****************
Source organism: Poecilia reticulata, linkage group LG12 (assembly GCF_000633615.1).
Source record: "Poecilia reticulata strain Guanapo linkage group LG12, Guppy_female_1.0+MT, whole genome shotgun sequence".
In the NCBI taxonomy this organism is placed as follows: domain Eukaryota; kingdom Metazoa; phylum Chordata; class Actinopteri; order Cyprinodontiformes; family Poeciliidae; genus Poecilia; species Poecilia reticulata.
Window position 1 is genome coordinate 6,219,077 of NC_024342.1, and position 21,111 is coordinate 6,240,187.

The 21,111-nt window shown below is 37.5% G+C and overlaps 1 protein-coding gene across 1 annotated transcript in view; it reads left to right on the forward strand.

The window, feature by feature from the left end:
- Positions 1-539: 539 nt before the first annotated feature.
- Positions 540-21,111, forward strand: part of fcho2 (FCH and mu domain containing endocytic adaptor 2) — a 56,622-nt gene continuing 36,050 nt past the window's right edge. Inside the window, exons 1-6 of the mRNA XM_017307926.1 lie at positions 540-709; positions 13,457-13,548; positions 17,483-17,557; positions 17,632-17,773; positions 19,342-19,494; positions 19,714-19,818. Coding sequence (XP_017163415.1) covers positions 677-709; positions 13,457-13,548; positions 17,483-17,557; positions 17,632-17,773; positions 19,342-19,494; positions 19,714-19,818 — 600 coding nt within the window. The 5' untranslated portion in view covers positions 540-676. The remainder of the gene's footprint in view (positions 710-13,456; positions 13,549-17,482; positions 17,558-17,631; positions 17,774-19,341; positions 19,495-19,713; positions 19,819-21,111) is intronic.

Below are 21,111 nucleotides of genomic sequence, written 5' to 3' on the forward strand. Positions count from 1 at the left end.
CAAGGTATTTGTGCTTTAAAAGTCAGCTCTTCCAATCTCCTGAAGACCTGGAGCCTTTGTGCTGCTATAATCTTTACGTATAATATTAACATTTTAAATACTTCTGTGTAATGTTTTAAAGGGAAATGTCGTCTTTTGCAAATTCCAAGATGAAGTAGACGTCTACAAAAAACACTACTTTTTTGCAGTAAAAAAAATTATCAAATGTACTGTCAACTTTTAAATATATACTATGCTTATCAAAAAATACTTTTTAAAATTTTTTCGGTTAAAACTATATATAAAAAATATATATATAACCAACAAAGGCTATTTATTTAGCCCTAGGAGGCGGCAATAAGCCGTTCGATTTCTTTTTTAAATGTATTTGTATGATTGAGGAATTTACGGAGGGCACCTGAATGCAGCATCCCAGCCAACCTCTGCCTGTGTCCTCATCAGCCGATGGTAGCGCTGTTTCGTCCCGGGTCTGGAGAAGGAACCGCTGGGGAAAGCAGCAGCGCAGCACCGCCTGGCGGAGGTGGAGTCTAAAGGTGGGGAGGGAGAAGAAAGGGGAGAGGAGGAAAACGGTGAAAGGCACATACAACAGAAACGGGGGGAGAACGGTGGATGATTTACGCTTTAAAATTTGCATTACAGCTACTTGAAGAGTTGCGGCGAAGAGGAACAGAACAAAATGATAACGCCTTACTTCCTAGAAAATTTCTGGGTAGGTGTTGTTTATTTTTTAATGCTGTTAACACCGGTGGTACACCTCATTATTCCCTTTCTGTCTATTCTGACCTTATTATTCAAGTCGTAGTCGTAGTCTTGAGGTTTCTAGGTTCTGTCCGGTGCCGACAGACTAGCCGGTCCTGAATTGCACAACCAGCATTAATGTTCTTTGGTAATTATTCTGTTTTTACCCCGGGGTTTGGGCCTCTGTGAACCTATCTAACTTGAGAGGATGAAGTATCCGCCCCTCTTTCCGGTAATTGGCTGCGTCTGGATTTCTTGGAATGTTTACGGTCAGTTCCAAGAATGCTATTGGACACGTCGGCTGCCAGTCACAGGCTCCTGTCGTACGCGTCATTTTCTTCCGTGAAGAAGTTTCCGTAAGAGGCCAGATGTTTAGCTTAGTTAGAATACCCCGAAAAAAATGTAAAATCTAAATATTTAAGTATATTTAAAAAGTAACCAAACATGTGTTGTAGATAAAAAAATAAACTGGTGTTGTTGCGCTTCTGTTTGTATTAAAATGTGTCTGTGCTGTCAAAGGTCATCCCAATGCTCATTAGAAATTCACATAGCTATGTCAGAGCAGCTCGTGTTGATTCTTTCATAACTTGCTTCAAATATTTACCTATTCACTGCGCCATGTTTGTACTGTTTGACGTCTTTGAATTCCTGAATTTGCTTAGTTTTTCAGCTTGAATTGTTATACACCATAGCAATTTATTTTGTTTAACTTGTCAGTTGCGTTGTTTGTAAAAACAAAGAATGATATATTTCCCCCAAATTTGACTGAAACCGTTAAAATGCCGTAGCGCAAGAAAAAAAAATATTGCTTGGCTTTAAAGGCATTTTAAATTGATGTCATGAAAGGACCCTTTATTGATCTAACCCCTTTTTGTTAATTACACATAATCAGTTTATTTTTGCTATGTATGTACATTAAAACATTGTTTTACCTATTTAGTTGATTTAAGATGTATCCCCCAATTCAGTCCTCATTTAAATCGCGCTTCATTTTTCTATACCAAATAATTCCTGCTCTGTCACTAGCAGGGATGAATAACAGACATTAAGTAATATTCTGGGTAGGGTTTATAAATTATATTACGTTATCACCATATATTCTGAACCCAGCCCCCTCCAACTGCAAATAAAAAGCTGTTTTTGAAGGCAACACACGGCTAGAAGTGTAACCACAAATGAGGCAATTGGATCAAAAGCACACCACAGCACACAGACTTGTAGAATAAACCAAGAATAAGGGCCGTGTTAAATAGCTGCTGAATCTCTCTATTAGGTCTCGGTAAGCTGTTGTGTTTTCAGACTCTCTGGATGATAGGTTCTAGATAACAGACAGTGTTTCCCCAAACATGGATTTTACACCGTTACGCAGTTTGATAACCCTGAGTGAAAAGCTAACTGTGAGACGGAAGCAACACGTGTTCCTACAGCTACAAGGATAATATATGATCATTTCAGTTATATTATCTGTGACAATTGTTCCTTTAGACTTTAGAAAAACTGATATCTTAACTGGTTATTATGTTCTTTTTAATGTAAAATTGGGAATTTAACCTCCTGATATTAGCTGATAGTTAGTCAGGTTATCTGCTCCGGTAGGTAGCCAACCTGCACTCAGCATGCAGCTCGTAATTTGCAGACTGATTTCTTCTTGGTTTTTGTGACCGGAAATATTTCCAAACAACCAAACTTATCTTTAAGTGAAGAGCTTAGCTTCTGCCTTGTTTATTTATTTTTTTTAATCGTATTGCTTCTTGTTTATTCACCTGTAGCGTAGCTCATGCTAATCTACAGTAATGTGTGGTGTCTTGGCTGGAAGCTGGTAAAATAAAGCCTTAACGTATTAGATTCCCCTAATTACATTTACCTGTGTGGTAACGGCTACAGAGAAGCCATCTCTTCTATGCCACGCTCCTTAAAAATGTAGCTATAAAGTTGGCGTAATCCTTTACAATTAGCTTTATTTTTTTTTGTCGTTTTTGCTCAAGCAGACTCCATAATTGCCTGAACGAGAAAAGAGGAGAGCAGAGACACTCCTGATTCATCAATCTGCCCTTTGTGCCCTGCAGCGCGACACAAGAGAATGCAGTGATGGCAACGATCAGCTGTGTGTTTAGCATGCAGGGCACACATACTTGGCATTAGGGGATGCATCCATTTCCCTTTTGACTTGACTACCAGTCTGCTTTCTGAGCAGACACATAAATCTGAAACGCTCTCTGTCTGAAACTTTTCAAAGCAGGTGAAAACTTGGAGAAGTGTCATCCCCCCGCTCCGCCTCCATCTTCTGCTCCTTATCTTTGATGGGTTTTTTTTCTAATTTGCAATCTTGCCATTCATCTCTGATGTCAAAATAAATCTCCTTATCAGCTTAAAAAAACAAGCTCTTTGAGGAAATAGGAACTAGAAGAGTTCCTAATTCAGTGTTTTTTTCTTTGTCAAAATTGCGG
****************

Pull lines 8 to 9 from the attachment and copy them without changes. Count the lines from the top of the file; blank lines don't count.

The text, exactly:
- Positions 540-21,111, forward strand: part of fcho2 (FCH and mu domain containing endocytic adaptor 2) — a 56,622-nt gene continuing 36,050 nt past the window's right edge. Inside the window, exons 1-6 of the mRNA XM_017307926.1 lie at positions 540-709; positions 13,457-13,548; positions 17,483-17,557; positions 17,632-17,773; positions 19,342-19,494; positions 19,714-19,818. Coding sequence (XP_017163415.1) covers positions 677-709; positions 13,457-13,548; positions 17,483-17,557; positions 17,632-17,773; positions 19,342-19,494; positions 19,714-19,818 — 600 coding nt within the window. The 5' untranslated portion in view covers positions 540-676. The remainder of the gene's footprint in view (positions 710-13,456; positions 13,549-17,482; positions 17,558-17,631; positions 17,774-19,341; positions 19,495-19,713; positions 19,819-21,111) is intronic.

Below are 21,111 nucleotides of genomic sequence, written 5' to 3' on the forward strand. Positions count from 1 at the left end.